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The Chinese elite send their children to boarding schools in the U.S.

May 13, 2013

If you combine this article with another in the Wall Street Journal today here, you come up with what could be a a great business model for someone: Find a city with a lot of beautiful, vacant older buildings like St. Louis, buy up a gorgeous old Catholic school with grounds and dormitory rooms and grandeur. Develop a Mandarin immersion curriculum boarding school that seeks out two types of students: Americans who want to learn Chinese and Chinese who want to learn English. Let the Chinese pay more, to help underwrite the costs of American students whose families aren’t thrilled at the idea of sending their kids to boarding school but who don’t have Mandarin immersion options where they live. If you really wanted to make parents calmer, you could make it single-sex.   You could make a totally amazing school that would have true immersion.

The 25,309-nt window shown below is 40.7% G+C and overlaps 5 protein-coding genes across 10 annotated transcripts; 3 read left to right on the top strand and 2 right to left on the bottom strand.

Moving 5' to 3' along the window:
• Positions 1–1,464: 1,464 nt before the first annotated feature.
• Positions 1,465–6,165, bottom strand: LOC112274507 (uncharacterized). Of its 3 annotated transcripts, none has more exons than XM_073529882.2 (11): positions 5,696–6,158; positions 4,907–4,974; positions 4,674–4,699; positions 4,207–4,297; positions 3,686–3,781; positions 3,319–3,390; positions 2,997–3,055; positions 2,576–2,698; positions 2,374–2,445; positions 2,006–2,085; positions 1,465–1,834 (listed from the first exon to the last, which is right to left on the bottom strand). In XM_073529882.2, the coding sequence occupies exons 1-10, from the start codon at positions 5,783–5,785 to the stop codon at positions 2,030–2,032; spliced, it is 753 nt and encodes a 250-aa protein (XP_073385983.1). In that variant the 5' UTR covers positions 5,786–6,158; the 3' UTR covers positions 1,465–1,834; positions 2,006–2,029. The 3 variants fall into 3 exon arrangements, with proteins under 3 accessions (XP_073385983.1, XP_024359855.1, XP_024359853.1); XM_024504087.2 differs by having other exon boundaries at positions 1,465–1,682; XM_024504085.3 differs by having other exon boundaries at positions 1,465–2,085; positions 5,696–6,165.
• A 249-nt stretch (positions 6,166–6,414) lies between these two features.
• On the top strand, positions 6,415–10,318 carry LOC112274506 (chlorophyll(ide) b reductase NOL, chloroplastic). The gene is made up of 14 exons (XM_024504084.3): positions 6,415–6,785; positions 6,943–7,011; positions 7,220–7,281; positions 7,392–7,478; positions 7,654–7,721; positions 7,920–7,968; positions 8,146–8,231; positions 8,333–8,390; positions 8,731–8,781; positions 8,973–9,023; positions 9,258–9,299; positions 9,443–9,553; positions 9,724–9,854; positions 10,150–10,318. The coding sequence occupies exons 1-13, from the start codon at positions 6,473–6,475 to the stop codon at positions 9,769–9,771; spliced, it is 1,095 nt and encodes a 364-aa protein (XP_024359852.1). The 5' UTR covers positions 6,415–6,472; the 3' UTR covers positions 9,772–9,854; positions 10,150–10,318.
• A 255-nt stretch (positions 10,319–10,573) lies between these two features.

Seeking College Edge, Chinese Pupils Arrive in New York Earlier

Ángel Franco/The New York Times

Meng Yuan, 18, who is from Shanghai and calls herself Monroe, attends a private school in Manhattan.


Published: May 12, 2013Weiling Zhang, a sophomore at the Léman Manhattan Preparatory School, yearned to communicate with more conviction and verve than her peers back home — the “American way,” she said.
Ángel Franco/The New York Times

Léman Manhattan Preparatory School students, including Meng Yuan, second from right.

Yijia Shi, a freshman, wanted to increase her chances of an acceptance letter from Brown University. And Meng Yuan, a junior, was seeking Western-style independence, not to mention better shopping. When she is not heading to track practice or doing her homework, she is combing Bergdorf Goodman for Louis Vuitton limited edition handbags and relishing in the $295 tasting menu at the celebrated Columbus Circle restaurant Per Se.

Please read more here.

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